Now that a modicum of agreement has been found among the Euro-zone members and that heaps of stupid comments are been made on both sides of the Atlantic about it, today's blog is an attempt of mine to summarize the deal, including its shining aspects and all the dark clouds that still seem to be hanging over it. Generally speaking, each member nation will have to control its deficit and if doesn't, it will get slapped on the wrist.

Before the crisis they had to abide by the same rule, without the enforcement. Of course, if a country strays, will they be any kind of enforcement? I personally doubt it!  Another big question is to see that if, by tightening their wallets, each member of the Euro-zone isn't likely to bring too much austerity into their economy, which might tremendously slowdown business activity and generate a continent-wide recession.

Another big uncertainty is the role of the European Central Bank (ECB) that won't be allowed to print money like the US Federal Bank does to soften everyone's pain. Even though European bank will be able to borrow from the ECB for three years at 1%, yet who is to say that European banks will offer all the loans needed by businesses and individuals?

As for the Brits, I think the die is cast. These guys should revert 100% to their insularity, curl-up, survive and die alone on their island Nation. While they do that, they should quit adding their snotty two-cent to a world that no longer care about their past or present!

Friday, December 9, 2011

Piece of our mind...

Yesterday, as we stopped by the Library to drop a book, my wife noticed a tent sign indicating that our “Tea Party” Senator was holding office in Park City for a couple of hours. Without much hesitation, we went up the stairs to share what was on our mind with this elected official. We didn't find him in person, but his rep, Gary Beck, a retired attorney.

We began by thanking him for coming to us and proceeded on telling him how ticked-off we were at our government, which first and foremost is corrupt by design and asked that some meaningful step be taken to bring some true campaign finance reform. We then told him what we thought of the current GOP presidential candidates (all bad) and Obama (not nearly as dismal) and said that the quarreling that has become a fixture in Congress had to stop; we not paying these guys salaries for what we were getting...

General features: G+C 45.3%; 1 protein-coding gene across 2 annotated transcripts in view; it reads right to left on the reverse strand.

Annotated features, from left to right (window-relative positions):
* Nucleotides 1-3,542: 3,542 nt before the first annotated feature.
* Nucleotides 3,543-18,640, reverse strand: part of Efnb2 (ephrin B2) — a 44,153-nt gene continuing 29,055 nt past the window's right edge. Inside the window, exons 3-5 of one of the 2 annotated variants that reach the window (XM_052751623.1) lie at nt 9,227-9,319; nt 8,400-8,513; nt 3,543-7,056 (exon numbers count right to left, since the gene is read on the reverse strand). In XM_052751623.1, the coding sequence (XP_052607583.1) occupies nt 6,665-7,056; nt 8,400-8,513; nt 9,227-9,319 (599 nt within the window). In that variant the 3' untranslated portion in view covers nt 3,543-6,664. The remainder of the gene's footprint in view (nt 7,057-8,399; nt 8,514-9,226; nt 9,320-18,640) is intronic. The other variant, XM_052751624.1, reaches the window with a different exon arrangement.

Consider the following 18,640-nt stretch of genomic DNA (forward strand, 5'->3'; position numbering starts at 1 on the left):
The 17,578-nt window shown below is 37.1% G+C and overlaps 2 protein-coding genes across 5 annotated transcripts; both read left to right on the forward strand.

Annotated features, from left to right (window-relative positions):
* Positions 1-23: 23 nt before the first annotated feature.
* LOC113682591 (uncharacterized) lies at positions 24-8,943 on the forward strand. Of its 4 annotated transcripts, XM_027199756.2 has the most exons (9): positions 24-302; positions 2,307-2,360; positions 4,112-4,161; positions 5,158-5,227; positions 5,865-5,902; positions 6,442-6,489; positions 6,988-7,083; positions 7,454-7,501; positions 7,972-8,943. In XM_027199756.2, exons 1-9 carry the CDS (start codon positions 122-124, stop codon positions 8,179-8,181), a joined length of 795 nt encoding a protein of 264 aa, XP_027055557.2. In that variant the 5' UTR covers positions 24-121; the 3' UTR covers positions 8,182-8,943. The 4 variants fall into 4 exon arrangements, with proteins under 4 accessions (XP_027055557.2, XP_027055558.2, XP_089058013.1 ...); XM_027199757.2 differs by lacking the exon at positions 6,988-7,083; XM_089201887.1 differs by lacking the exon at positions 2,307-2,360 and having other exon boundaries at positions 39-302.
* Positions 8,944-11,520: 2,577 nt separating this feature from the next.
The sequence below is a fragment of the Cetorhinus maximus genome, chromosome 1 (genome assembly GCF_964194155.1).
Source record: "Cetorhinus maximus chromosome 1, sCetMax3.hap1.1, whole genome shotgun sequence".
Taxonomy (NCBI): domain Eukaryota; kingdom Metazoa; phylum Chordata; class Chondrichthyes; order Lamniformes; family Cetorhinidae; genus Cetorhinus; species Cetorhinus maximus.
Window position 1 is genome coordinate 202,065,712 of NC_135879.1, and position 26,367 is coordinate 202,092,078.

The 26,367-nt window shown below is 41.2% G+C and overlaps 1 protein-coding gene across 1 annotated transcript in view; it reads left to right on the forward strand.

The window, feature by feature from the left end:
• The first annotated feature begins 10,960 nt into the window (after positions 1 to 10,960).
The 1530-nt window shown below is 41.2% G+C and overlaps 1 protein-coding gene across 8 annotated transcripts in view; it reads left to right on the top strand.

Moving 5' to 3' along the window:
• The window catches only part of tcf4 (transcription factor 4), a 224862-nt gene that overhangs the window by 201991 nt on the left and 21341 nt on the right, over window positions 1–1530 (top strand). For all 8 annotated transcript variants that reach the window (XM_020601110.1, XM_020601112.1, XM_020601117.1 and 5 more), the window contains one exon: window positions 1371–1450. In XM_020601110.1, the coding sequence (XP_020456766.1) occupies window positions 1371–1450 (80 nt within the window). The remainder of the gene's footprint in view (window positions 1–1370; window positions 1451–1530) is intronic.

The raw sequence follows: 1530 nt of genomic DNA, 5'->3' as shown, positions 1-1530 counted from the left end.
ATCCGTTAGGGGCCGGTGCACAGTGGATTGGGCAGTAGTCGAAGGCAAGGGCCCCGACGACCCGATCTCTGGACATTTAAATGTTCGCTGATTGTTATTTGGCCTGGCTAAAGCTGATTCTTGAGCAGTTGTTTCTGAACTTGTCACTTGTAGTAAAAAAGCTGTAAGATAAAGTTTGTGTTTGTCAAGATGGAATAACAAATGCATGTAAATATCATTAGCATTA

We also told him the “tea party” didn't impress us at all and that independent-minded people like us who were fiscally responsive and socially liberal had no representation whatsoever. We told him we were wishing for an alternative to the current politicians we were offered and would gladly jump-ship if given that opportunity.

 We warned him that “Occupy Wall Street” would return with a vengeance in the spring and that the major political party better get their act together in responding to that tidal wave which in fact speaks to 99% of the disaffected Americans. We went on and told him that American people are like the children of quarreling, rambling parents, the couple at odds being both sides of the aisle in Congress, and we were ashamed of them and seriously questionning the affiliation we were supposed to have to them.

I even managed to share my idea about a truly "balanced" trade policy. We concluded by saying that “writing to your Senator” was in pure waste as the recipient never directly answered the question and that we were equally mad at that. I don't know what Mr. Beck will have retained of our short visit, but we have very low expectations about an outcome that is likely to “move the needle...”

Thursday, December 8, 2011

Managing what worries us

As I have already discussed, we should never be worried by elements in our lives that we don't control. I was reminded of it by countless discussions about the lack of snow in the Alps. All my friends over there were already crying foul in the middle of November when snow is traditionally never there! Today it has arrived, plentifully...